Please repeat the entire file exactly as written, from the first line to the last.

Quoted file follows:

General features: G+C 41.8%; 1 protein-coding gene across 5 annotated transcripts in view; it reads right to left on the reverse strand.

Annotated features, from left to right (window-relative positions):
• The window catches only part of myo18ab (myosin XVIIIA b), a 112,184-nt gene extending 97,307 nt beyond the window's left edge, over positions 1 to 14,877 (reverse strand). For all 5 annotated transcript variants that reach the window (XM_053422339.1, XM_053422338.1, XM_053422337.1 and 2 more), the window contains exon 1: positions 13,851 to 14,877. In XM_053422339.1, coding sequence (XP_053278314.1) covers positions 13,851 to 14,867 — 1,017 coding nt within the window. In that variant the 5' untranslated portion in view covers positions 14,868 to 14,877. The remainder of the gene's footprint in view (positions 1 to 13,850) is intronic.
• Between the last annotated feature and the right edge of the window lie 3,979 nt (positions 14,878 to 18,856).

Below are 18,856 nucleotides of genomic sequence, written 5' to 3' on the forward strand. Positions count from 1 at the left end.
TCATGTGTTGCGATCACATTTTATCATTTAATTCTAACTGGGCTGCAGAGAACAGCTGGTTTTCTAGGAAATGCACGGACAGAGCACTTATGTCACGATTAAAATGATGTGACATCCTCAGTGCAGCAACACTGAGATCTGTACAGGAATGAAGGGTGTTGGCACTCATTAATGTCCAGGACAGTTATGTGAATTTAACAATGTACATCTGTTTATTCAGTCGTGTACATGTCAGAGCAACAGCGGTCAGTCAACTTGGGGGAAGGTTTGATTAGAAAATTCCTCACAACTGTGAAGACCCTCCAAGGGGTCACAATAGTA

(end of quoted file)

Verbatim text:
General features: G+C 41.8%; 1 protein-coding gene across 5 annotated transcripts in view; it reads right to left on the reverse strand.

Annotated features, from left to right (window-relative positions):
• The window catches only part of myo18ab (myosin XVIIIA b), a 112,184-nt gene extending 97,307 nt beyond the window's left edge, over positions 1 to 14,877 (reverse strand). For all 5 annotated transcript variants that reach the window (XM_053422339.1, XM_053422338.1, XM_053422337.1 and 2 more), the window contains exon 1: positions 13,851 to 14,877. In XM_053422339.1, coding sequence (XP_053278314.1) covers positions 13,851 to 14,867 — 1,017 coding nt within the window. In that variant the 5' untranslated portion in view covers positions 14,868 to 14,877. The remainder of the gene's footprint in view (positions 1 to 13,850) is intronic.
• Between the last annotated feature and the right edge of the window lie 3,979 nt (positions 14,878 to 18,856).

Below are 18,856 nucleotides of genomic sequence, written 5' to 3' on the forward strand. Positions count from 1 at the left end.
TCATGTGTTGCGATCACATTTTATCATTTAATTCTAACTGGGCTGCAGAGAACAGCTGGTTTTCTAGGAAATGCACGGACAGAGCACTTATGTCACGATTAAAATGATGTGACATCCTCAGTGCAGCAACACTGAGATCTGTACAGGAATGAAGGGTGTTGGCACTCATTAATGTCCAGGACAGTTATGTGAATTTAACAATGTACATCTGTTTATTCAGTCGTGTACATGTCAGAGCAACAGCGGTCAGTCAACTTGGGGGAAGGTTTGATTAGAAAATTCCTCACAACTGTGAAGACCCTCCAAGGGGTCACAATAGTA